Last month, I celebrated my 40th birthday. As I sit here with my feet firmly planted in middle age, I find that I am joyful rather than fearful. Don’t get me wrong, I’m not a stoic. The other day I typed “my forties” for the first time and I felt sick to my stomach. But as I reflect on God’s goodness in my life and on what I have to look forward to in Christ, my soul is full and content, and I can’t wait for the future, gray hair and all. Here are 3 reasons why:
1.) At 40, I have so much to be thankful for.
As I look back over the last 40 years of my life, I am amazed at God’s hand in my life and God’s goodness to me. I heard about Jesus and His sacrifice and love for me literally while still in utero. Yes, babies in the womb react to singing in church! My parents always loved me and encouraged me to follow Jesus all of my "growing-up" years. I have a wife who loves Jesus and loves me unconditionally–but most surprisingly–who also likes me! I have three kids who bring such joy and laughter to my life. I get to pastor a church made up of people who love God’s Word and who love my family well.
At 40, I can thank God for His material blessings like the privilege of owning a home, but I can also see that physical things are so temporary. At the end of the day, my car is rusting and my house constantly needs repair, but the spiritual blessings God has given me, and the people God has put into my life, are eternal.
We sang a hymn when I was growing up: “Count your blessings, name them one by one. Count your blessings, see what God has done.” This is an ancient practice that God’s people have always done. So many of the Psalms are God’s people recounting His blessings in their lives.
At 40, I look back with amazement at God’s goodness to me. At 40, I also can look back and see my sin. I don’t deserve His grace, but that is why it is called grace. I can rest in God’s grace to me through Christ, and that gives me unbreakable hope.
2.) At 40, I don’t need to fear getting older.
The amazing thing about the gospel is that our best days are always ahead of us. At 40, I am beginning to feel things in my body that I never knew could go wrong. I didn’t know there’s a nerve in that part of my leg! I still have a lot of energy, but I need more sleep than I did in my 30s. I am trying to take better care of my body in my 40s than I did in my 30s. That is good stewardship. But knowing Jesus means that although I am not promised my “best body now,” I know that one day I will have my best body ever. It won’t have gray hair, creaking knees, back pain, or the fear of having more “senior moments.”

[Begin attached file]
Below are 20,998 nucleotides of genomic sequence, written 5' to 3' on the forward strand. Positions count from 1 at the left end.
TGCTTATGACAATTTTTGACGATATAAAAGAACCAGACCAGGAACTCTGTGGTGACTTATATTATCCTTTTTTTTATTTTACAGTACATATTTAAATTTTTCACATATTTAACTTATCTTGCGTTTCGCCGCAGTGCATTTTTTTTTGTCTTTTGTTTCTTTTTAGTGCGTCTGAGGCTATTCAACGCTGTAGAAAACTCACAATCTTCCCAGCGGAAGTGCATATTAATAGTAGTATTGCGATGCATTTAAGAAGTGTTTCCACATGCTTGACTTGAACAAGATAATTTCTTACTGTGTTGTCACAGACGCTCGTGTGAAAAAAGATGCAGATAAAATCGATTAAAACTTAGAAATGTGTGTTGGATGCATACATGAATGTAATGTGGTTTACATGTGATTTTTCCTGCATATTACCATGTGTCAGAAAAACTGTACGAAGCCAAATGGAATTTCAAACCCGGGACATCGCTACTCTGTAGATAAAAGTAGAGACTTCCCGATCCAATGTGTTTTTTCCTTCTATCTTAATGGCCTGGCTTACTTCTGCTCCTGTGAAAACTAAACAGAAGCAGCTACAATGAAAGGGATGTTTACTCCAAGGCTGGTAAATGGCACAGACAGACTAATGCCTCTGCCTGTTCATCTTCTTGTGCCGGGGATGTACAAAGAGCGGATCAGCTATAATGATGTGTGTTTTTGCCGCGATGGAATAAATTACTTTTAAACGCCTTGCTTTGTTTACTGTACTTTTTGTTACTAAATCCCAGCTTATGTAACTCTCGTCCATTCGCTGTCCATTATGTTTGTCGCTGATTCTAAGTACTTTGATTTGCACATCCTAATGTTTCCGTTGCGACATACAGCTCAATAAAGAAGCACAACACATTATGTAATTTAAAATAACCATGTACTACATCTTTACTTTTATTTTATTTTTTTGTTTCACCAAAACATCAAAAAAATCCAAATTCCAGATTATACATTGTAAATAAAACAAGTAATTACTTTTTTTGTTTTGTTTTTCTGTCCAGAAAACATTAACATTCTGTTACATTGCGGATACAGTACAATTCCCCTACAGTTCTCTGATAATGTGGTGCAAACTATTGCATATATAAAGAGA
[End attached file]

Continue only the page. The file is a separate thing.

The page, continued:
The apostle Paul explained, “But our citizenship is in heaven, and from it we await a Savior, the Lord Jesus Christ, who will transform our lowly body to be like his glorious body, by the power that enables him even to subject all things to himself” (Philippians 3:20-21).
In eternity, there won’t be any birthdays, but there will be celebration. There will be food, but I’m sure there won’t be calories. There will be bodies, but there won’t be aging. But most importantly, there will be Jesus and all of our loved ones who have gone before us in Christ. I don’t know what my 40s hold, but I know who holds my future, both on earth and in heaven.
3.) At 40, I need to hold onto Christ more than ever by remembering He is holding onto me.
So many of the things we struggle with as we age are answered in the gospel. I may have seasons or moments when I will question if I am accomplishing what God wants from me, but I don’t need to despair because I know my identity. I know my purpose. I am a child of God created to glorify Him with my life.
His word does tell us to contemplate whether or not we are living each day for Him in light of eternity: “So teach us to number our days that we may get a heart of wisdom” (Psalm 90:12). I want to give God my all. But at 40, I no longer think I need to impress Jesus with my work for Him. Any sacrifice, any hard work, any daily faithfulness will be a result of leaning into what Jesus has already accomplished, not me trying to prove my worth to the One who has already accepted me in Jesus.
In Prince Caspian from The Chronicles of Narnia, Lucy sees Aslan years after being seperated:
“Aslan,” said Lucy, “you’re bigger.”
“That is because you are older, little one,” answered he.
“Not because you are?”
“I am not. But every year you grow, you will find me bigger.”
My heart is fickle and I will not remain faithful to Christ if I don’t remember how great He is and hold onto the gospel. But if I remember that the most glorious One in the universe is holding onto me, I will hold onto Him with all of my might for the next forty years. At 40, that is what I want for my birthday.